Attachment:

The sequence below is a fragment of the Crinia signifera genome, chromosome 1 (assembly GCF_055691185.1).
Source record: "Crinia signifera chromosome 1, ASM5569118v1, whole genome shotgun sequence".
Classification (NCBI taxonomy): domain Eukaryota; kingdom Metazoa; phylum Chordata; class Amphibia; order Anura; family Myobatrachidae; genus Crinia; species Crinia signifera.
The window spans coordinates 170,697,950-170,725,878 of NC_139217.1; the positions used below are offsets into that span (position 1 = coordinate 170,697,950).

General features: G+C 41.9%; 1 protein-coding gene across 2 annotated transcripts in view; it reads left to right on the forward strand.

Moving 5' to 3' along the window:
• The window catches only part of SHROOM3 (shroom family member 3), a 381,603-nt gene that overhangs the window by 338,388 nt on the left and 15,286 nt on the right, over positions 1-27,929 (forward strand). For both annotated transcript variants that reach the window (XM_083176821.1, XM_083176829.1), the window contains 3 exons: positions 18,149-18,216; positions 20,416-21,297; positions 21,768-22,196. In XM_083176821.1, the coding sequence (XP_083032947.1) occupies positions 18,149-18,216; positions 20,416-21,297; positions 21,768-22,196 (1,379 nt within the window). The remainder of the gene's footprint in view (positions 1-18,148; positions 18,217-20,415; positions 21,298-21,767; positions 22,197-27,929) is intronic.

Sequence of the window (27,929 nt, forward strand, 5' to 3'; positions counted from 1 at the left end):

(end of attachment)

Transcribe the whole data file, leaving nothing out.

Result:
The sequence below is a fragment of the Crinia signifera genome, chromosome 1 (assembly GCF_055691185.1).
Source record: "Crinia signifera chromosome 1, ASM5569118v1, whole genome shotgun sequence".
Classification (NCBI taxonomy): domain Eukaryota; kingdom Metazoa; phylum Chordata; class Amphibia; order Anura; family Myobatrachidae; genus Crinia; species Crinia signifera.
The window spans coordinates 170,697,950-170,725,878 of NC_139217.1; the positions used below are offsets into that span (position 1 = coordinate 170,697,950).

General features: G+C 41.9%; 1 protein-coding gene across 2 annotated transcripts in view; it reads left to right on the forward strand.

Moving 5' to 3' along the window:
• The window catches only part of SHROOM3 (shroom family member 3), a 381,603-nt gene that overhangs the window by 338,388 nt on the left and 15,286 nt on the right, over positions 1-27,929 (forward strand). For both annotated transcript variants that reach the window (XM_083176821.1, XM_083176829.1), the window contains 3 exons: positions 18,149-18,216; positions 20,416-21,297; positions 21,768-22,196. In XM_083176821.1, the coding sequence (XP_083032947.1) occupies positions 18,149-18,216; positions 20,416-21,297; positions 21,768-22,196 (1,379 nt within the window). The remainder of the gene's footprint in view (positions 1-18,148; positions 18,217-20,415; positions 21,298-21,767; positions 22,197-27,929) is intronic.

Sequence of the window (27,929 nt, forward strand, 5' to 3'; positions counted from 1 at the left end):